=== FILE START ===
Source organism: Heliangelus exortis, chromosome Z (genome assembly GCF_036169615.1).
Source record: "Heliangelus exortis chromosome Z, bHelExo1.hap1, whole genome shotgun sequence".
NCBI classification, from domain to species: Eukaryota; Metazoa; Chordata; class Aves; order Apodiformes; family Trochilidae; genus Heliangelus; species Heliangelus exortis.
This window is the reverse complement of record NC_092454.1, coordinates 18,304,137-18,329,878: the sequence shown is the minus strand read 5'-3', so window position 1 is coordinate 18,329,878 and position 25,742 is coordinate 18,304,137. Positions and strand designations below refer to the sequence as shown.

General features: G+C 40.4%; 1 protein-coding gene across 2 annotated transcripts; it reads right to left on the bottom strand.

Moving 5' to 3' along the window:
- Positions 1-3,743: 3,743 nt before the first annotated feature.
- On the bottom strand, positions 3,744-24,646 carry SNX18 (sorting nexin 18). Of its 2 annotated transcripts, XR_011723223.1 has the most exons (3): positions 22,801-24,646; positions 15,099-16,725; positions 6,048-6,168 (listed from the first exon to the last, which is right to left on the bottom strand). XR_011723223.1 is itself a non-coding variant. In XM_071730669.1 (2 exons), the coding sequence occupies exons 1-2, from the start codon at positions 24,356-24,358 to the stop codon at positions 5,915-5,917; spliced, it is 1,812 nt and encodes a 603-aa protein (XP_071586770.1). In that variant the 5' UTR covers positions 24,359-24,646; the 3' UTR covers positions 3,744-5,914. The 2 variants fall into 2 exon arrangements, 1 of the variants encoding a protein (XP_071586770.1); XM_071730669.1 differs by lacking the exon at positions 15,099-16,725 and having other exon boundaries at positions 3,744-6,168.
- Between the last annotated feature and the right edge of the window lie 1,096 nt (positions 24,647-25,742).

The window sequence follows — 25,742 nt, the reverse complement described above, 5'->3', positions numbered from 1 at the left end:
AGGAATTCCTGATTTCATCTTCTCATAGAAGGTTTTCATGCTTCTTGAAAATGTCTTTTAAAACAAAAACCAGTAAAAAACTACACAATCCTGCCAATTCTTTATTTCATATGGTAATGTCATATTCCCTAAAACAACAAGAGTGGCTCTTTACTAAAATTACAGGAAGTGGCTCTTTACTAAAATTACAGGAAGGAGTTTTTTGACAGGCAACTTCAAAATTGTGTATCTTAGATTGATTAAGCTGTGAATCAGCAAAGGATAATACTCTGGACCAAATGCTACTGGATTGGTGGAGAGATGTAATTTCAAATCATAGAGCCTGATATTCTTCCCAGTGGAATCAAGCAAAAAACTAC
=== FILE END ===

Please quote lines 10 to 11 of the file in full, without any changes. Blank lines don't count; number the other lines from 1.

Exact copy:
The window sequence follows — 25,742 nt, the reverse complement described above, 5'->3', positions numbered from 1 at the left end:
AGGAATTCCTGATTTCATCTTCTCATAGAAGGTTTTCATGCTTCTTGAAAATGTCTTTTAAAACAAAAACCAGTAAAAAACTACACAATCCTGCCAATTCTTTATTTCATATGGTAATGTCATATTCCCTAAAACAACAAGAGTGGCTCTTTACTAAAATTACAGGAAGTGGCTCTTTACTAAAATTACAGGAAGGAGTTTTTTGACAGGCAACTTCAAAATTGTGTATCTTAGATTGATTAAGCTGTGAATCAGCAAAGGATAATACTCTGGACCAAATGCTACTGGATTGGTGGAGAGATGTAATTTCAAATCATAGAGCCTGATATTCTTCCCAGTGGAATCAAGCAAAAAACTAC